>> 2 the reference to the table in section 17.1 seems to be incorrect.  The
>> table does not specify any conversions.  It actually specifies which
>> cast functions are defined, not how they are defined.  You can probably
>> use the table for defining which cast functions exist.
>> Then, the table only speaks about XML schema datatypes, which seems
>> insufficient for our purposes.
> 
> I am not sure how to address this comment. I think as for the cases not 
> covered by the table, the restructureing which i did now fixes this.

Yes.

> If you say that the conversion itself is not covered... well, all these 
> casts are explained in detail in the subsections of 17.1. so, I could 
> reword to "as shown in the table ... and defined in the subsections ...
> but I definitly don't want to duplicate anything here.

you do not need to redefine things, but you do need to include specific 
references. Plus, you need to say how the RIF casting functions are 
obtained from the xquery casting functions.  For example, the sections 
talk about raising errors, which is not supported in RIF.  Nonetheless, 
you need to say what happens in the RIF casting function if such an 
error is raised.
So, for each casting function, you need to carefully check what the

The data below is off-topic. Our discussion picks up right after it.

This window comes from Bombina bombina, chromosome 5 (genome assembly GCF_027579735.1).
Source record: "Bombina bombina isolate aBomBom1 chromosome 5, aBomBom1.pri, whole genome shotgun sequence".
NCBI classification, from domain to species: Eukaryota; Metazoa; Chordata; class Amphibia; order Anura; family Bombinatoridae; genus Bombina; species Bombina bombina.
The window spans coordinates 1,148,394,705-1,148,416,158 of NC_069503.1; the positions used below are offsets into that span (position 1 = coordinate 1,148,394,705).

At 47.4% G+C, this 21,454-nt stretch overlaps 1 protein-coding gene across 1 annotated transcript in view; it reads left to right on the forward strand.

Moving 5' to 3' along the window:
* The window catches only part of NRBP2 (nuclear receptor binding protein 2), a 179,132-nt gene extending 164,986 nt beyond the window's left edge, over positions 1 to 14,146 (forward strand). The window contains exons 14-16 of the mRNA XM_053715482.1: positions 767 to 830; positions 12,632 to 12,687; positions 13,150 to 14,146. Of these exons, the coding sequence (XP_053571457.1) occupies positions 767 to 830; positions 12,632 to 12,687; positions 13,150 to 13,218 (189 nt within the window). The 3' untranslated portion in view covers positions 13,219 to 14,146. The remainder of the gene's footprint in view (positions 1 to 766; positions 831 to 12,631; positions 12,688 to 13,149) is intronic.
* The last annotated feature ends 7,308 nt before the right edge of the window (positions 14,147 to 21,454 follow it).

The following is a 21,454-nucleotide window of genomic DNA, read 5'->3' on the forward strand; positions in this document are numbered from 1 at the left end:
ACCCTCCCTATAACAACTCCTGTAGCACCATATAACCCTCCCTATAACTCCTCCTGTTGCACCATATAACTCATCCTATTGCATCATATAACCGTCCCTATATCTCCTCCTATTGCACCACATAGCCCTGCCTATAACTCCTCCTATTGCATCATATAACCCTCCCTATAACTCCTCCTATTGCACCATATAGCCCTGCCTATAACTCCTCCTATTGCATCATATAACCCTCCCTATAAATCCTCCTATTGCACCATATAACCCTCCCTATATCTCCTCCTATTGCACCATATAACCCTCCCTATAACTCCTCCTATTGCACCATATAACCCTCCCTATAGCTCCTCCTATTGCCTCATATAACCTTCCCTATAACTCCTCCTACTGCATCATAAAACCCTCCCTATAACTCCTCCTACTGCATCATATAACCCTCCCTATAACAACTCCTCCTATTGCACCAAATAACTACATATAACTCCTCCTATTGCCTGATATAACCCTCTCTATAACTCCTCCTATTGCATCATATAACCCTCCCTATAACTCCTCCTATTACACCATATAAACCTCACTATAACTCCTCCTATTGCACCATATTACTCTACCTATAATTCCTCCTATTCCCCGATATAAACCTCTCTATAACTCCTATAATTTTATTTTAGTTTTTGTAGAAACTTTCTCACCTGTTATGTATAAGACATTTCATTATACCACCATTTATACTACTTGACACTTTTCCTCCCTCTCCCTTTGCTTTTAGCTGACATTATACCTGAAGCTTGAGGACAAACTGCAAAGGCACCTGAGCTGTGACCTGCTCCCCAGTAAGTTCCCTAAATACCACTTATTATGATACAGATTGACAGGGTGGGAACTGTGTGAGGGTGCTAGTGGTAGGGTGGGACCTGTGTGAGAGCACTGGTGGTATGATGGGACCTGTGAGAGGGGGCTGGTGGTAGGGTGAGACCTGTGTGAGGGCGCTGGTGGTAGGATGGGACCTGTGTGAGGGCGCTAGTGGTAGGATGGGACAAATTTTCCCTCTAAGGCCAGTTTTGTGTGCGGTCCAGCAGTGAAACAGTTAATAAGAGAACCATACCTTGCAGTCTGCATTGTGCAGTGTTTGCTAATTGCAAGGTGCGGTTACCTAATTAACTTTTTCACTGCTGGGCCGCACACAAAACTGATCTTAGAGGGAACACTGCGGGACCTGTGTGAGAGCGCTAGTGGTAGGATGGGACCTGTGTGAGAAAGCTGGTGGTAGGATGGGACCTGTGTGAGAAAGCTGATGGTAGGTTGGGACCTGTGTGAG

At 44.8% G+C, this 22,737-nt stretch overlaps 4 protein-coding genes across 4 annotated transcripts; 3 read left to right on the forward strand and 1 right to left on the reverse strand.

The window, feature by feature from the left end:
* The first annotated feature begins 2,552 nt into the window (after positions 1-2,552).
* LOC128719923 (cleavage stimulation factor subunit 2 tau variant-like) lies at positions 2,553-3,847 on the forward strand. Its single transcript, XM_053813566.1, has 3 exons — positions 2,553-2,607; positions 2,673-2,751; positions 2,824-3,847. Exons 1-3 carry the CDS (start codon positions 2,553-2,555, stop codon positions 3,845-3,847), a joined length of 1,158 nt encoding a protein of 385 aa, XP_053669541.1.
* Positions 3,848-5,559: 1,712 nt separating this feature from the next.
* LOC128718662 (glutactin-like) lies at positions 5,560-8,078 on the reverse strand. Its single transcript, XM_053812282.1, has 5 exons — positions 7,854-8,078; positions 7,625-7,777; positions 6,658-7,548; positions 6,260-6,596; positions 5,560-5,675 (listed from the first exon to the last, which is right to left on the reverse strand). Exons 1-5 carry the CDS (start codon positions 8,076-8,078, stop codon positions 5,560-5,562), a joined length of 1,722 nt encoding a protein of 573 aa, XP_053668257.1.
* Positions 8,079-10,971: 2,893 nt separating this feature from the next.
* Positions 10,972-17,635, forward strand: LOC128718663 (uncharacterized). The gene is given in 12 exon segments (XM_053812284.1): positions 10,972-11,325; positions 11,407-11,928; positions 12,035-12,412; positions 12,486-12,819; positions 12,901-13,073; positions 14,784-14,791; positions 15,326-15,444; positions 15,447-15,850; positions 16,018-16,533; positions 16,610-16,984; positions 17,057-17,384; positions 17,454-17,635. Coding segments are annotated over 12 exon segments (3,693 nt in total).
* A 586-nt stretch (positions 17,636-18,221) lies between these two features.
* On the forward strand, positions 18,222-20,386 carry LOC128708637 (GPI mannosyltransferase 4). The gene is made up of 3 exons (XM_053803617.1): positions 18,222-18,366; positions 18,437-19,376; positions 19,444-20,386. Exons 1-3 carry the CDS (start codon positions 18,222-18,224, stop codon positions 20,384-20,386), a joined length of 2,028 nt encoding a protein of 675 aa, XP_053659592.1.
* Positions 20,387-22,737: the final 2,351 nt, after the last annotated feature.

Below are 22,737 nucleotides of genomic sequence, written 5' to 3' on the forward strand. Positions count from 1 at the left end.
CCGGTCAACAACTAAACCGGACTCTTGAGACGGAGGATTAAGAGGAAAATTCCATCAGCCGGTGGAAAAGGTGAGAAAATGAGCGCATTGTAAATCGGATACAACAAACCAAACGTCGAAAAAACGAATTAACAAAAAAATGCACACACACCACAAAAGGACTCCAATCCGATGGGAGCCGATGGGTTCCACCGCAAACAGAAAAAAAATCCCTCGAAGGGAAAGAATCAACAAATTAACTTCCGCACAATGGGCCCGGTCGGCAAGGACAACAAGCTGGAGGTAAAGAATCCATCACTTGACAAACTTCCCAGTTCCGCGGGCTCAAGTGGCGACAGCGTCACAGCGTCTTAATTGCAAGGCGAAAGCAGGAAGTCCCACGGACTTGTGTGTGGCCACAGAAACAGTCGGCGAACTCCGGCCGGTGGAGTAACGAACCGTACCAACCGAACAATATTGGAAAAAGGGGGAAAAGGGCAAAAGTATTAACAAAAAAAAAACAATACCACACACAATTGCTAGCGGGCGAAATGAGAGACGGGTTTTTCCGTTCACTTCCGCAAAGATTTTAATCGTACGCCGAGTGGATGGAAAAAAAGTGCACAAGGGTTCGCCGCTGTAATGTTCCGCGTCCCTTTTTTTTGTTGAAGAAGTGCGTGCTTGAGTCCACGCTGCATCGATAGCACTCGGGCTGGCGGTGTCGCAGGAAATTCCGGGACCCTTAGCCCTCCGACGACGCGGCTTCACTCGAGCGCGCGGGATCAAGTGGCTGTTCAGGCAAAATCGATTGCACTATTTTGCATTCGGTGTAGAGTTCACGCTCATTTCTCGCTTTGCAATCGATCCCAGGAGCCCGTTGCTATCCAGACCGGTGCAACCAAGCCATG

relationship is between the intended RIF casting function and the 
x-query function and make sure your definition is a complete definition 
of the function.

> 
>> 3 you can probably use the text in section 17.1 to specify (part of)
>> some of the cast functions.  However, you do need to take care of the
>> non-XML schema casting and the handling of errors.
> 
> precicely, that is why I think a reference to section 17.1 and the 
> improvements I did now are sufficient (at least for first public WD)

The improvements are not sufficient, as I argued above.  If you want to 
go ahead and publish these incomplete definitions in the first public 
working draft, you should at least include an editor's note saying that 
these functions will be specified in more detail in a future version.